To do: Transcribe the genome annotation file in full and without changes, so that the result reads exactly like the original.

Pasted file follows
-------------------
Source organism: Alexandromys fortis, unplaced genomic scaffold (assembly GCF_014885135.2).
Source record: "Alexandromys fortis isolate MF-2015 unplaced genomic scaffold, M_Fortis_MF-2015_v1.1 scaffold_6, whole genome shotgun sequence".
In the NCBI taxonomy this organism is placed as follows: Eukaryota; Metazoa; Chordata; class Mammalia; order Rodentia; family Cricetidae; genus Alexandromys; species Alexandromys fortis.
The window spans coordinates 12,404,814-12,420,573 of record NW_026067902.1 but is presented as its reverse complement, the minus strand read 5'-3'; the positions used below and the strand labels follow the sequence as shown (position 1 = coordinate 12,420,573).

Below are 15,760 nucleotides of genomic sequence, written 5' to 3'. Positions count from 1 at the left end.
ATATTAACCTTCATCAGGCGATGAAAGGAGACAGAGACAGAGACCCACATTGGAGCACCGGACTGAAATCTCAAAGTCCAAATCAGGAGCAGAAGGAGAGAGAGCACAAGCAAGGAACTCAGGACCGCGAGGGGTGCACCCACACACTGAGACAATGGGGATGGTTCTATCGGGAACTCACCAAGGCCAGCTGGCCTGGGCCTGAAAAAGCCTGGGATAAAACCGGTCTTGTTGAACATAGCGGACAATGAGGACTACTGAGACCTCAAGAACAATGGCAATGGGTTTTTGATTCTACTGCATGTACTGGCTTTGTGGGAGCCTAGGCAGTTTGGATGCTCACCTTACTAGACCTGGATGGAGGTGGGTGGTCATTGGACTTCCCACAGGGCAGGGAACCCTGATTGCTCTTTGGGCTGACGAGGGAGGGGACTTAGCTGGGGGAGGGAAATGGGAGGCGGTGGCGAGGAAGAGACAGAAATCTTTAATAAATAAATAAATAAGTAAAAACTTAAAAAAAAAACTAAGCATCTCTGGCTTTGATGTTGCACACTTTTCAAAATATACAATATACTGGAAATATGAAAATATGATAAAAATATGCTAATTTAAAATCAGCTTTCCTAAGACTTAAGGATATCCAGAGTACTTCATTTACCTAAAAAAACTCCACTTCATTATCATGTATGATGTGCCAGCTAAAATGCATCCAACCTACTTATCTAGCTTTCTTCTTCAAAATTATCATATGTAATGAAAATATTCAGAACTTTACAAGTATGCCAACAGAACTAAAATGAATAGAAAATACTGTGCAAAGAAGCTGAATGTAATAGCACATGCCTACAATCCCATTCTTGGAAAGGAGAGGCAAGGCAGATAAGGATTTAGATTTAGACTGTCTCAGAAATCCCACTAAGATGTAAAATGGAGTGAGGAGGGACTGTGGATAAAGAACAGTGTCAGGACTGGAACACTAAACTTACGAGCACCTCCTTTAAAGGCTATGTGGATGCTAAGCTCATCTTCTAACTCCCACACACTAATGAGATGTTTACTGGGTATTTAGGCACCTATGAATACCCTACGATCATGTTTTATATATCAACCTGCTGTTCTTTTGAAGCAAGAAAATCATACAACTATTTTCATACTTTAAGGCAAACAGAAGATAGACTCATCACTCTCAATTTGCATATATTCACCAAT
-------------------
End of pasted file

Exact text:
Source organism: Alexandromys fortis, unplaced genomic scaffold (assembly GCF_014885135.2).
Source record: "Alexandromys fortis isolate MF-2015 unplaced genomic scaffold, M_Fortis_MF-2015_v1.1 scaffold_6, whole genome shotgun sequence".
In the NCBI taxonomy this organism is placed as follows: Eukaryota; Metazoa; Chordata; class Mammalia; order Rodentia; family Cricetidae; genus Alexandromys; species Alexandromys fortis.
The window spans coordinates 12,404,814-12,420,573 of record NW_026067902.1 but is presented as its reverse complement, the minus strand read 5'-3'; the positions used below and the strand labels follow the sequence as shown (position 1 = coordinate 12,420,573).

Below are 15,760 nucleotides of genomic sequence, written 5' to 3'. Positions count from 1 at the left end.
ATATTAACCTTCATCAGGCGATGAAAGGAGACAGAGACAGAGACCCACATTGGAGCACCGGACTGAAATCTCAAAGTCCAAATCAGGAGCAGAAGGAGAGAGAGCACAAGCAAGGAACTCAGGACCGCGAGGGGTGCACCCACACACTGAGACAATGGGGATGGTTCTATCGGGAACTCACCAAGGCCAGCTGGCCTGGGCCTGAAAAAGCCTGGGATAAAACCGGTCTTGTTGAACATAGCGGACAATGAGGACTACTGAGACCTCAAGAACAATGGCAATGGGTTTTTGATTCTACTGCATGTACTGGCTTTGTGGGAGCCTAGGCAGTTTGGATGCTCACCTTACTAGACCTGGATGGAGGTGGGTGGTCATTGGACTTCCCACAGGGCAGGGAACCCTGATTGCTCTTTGGGCTGACGAGGGAGGGGACTTAGCTGGGGGAGGGAAATGGGAGGCGGTGGCGAGGAAGAGACAGAAATCTTTAATAAATAAATAAATAAGTAAAAACTTAAAAAAAAAACTAAGCATCTCTGGCTTTGATGTTGCACACTTTTCAAAATATACAATATACTGGAAATATGAAAATATGATAAAAATATGCTAATTTAAAATCAGCTTTCCTAAGACTTAAGGATATCCAGAGTACTTCATTTACCTAAAAAAACTCCACTTCATTATCATGTATGATGTGCCAGCTAAAATGCATCCAACCTACTTATCTAGCTTTCTTCTTCAAAATTATCATATGTAATGAAAATATTCAGAACTTTACAAGTATGCCAACAGAACTAAAATGAATAGAAAATACTGTGCAAAGAAGCTGAATGTAATAGCACATGCCTACAATCCCATTCTTGGAAAGGAGAGGCAAGGCAGATAAGGATTTAGATTTAGACTGTCTCAGAAATCCCACTAAGATGTAAAATGGAGTGAGGAGGGACTGTGGATAAAGAACAGTGTCAGGACTGGAACACTAAACTTACGAGCACCTCCTTTAAAGGCTATGTGGATGCTAAGCTCATCTTCTAACTCCCACACACTAATGAGATGTTTACTGGGTATTTAGGCACCTATGAATACCCTACGATCATGTTTTATATATCAACCTGCTGTTCTTTTGAAGCAAGAAAATCATACAACTATTTTCATACTTTAAGGCAAACAGAAGATAGACTCATCACTCTCAATTTGCATATATTCACCAAT